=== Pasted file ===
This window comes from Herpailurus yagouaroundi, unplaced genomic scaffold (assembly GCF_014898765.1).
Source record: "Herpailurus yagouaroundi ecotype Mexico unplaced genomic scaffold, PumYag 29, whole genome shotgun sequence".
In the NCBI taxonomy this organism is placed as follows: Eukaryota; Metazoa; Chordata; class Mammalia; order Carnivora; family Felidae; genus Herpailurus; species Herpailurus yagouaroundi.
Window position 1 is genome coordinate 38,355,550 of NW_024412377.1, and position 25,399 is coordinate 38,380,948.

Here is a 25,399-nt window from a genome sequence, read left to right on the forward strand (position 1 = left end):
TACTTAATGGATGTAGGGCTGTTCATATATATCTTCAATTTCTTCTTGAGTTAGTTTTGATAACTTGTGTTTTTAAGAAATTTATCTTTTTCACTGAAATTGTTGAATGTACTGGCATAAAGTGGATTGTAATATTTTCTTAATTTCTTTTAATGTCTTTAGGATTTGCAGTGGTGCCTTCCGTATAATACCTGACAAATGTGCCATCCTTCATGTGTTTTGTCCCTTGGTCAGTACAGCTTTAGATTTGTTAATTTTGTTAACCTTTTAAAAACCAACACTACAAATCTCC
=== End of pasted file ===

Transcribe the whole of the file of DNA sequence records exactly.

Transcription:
This window comes from Herpailurus yagouaroundi, unplaced genomic scaffold (assembly GCF_014898765.1).
Source record: "Herpailurus yagouaroundi ecotype Mexico unplaced genomic scaffold, PumYag 29, whole genome shotgun sequence".
In the NCBI taxonomy this organism is placed as follows: Eukaryota; Metazoa; Chordata; class Mammalia; order Carnivora; family Felidae; genus Herpailurus; species Herpailurus yagouaroundi.
Window position 1 is genome coordinate 38,355,550 of NW_024412377.1, and position 25,399 is coordinate 38,380,948.

Here is a 25,399-nt window from a genome sequence, read left to right on the forward strand (position 1 = left end):
TACTTAATGGATGTAGGGCTGTTCATATATATCTTCAATTTCTTCTTGAGTTAGTTTTGATAACTTGTGTTTTTAAGAAATTTATCTTTTTCACTGAAATTGTTGAATGTACTGGCATAAAGTGGATTGTAATATTTTCTTAATTTCTTTTAATGTCTTTAGGATTTGCAGTGGTGCCTTCCGTATAATACCTGACAAATGTGCCATCCTTCATGTGTTTTGTCCCTTGGTCAGTACAGCTTTAGATTTGTTAATTTTGTTAACCTTTTAAAAACCAACACTACAAATCTCC